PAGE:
Male Stonechats are striking robin-sized birds with black heads, white around the side of their neck, orange-red breasts and a mottled brown back, as shown in Dennis Morrison's photograph. Females lack the male's black head, but have brown backs and an orange tinge to their chests. Birds are frequently seen flicking their wings while perched, often doing so on the tops of low bushes. As its name suggests, birds utter a sharp loud call that sound like two stones being tapped together. Their Gaelic name, clacharan, is appropriate. These are not one of your skulking species of bird.
On Arran they are found in coastal scrub often gorse and also inland on heather-clad hillsides. Thick cover is required for nesting along with suitable perches from which to sing, display or use as a look out. On Arran, the Stonechat is a resident breeder and a migrant. While some birds occupy their territories all year, both inland and on the coast, others leave Arran to spend the winter in southern Europe or North Africa. For example a bird ringed in May in Ayrshire was recovered in Spain in December.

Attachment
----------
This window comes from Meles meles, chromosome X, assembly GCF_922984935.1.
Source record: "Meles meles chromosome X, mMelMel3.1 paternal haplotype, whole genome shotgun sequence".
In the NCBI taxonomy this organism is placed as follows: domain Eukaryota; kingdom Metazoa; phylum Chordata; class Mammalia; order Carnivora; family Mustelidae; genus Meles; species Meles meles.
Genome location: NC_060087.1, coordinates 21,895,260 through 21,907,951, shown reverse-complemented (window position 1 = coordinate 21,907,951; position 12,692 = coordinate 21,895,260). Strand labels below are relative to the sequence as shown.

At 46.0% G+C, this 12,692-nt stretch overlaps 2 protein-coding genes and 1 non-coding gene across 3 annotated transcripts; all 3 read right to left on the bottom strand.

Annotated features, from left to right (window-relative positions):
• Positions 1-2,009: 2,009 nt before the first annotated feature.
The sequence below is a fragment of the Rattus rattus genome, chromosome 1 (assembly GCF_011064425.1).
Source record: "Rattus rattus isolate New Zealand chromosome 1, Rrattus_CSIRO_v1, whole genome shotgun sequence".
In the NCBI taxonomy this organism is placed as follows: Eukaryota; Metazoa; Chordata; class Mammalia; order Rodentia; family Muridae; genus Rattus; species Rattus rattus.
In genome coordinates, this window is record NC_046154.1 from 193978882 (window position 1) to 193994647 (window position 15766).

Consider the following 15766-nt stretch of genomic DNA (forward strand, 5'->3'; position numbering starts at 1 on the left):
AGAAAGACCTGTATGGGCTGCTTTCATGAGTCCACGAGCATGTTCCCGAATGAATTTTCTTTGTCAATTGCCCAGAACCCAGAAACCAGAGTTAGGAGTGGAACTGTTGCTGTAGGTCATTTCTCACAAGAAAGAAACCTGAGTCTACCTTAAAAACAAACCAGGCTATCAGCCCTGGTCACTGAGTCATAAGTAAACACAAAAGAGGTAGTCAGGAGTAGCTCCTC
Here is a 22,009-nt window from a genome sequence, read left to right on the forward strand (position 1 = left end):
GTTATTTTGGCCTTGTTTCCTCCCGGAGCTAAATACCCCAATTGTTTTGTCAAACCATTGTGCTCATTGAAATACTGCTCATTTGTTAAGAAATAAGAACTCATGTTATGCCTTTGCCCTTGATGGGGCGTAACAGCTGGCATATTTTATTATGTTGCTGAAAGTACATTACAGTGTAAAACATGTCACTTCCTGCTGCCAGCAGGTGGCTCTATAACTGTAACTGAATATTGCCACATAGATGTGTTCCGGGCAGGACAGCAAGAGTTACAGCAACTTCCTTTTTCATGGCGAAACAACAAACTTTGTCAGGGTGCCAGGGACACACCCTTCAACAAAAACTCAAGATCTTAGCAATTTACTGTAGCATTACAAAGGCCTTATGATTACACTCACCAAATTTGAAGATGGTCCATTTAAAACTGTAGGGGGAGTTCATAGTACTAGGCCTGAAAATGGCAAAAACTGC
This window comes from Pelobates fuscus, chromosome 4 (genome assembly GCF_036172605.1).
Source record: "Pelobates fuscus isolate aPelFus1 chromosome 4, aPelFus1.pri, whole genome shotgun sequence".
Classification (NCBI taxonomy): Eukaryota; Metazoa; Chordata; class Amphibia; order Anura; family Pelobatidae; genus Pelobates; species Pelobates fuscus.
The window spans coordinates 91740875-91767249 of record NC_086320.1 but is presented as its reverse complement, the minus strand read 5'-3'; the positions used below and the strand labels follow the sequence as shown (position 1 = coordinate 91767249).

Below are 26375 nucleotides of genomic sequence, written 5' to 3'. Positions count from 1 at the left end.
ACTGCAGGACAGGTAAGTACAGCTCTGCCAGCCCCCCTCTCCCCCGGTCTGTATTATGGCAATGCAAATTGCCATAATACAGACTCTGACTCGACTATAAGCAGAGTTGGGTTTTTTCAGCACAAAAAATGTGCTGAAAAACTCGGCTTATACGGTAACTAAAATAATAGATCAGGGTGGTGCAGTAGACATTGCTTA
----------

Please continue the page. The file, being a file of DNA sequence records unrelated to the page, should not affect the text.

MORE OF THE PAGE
In Scotland, Stonechat is at the northern limit of its European range and the influence of weather on its population and distribution is well documented. Following severe winters the resident populations of Stonechat can be practically wiped out. This seems to be the case on Arran after the last two cold winters, when the number of birds being reported on Arran reduced dramatically. However the species is a prolific breeder. The breeding season is prolonged from April to July. Resident pairs are frequently triple brooded and migrants double brooded. From the residual population it is anticipated that the species will re-establish itself, particularly if there is now a series of mild winters.